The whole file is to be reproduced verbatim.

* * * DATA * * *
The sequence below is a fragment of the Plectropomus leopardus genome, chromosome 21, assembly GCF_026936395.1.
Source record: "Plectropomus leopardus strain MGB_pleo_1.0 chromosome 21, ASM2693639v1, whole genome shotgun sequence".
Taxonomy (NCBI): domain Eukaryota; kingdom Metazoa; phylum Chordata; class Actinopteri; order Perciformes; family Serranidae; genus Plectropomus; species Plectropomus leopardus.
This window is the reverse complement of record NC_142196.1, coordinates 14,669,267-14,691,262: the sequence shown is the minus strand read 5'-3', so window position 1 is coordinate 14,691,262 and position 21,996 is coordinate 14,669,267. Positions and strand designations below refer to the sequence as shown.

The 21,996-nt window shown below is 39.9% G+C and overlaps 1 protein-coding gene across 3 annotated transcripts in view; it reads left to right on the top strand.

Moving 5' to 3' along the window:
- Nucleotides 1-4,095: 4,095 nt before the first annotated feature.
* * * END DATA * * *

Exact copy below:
The sequence below is a fragment of the Plectropomus leopardus genome, chromosome 21, assembly GCF_026936395.1.
Source record: "Plectropomus leopardus strain MGB_pleo_1.0 chromosome 21, ASM2693639v1, whole genome shotgun sequence".
Taxonomy (NCBI): domain Eukaryota; kingdom Metazoa; phylum Chordata; class Actinopteri; order Perciformes; family Serranidae; genus Plectropomus; species Plectropomus leopardus.
This window is the reverse complement of record NC_142196.1, coordinates 14,669,267-14,691,262: the sequence shown is the minus strand read 5'-3', so window position 1 is coordinate 14,691,262 and position 21,996 is coordinate 14,669,267. Positions and strand designations below refer to the sequence as shown.

The 21,996-nt window shown below is 39.9% G+C and overlaps 1 protein-coding gene across 3 annotated transcripts in view; it reads left to right on the top strand.

Moving 5' to 3' along the window:
- Nucleotides 1-4,095: 4,095 nt before the first annotated feature.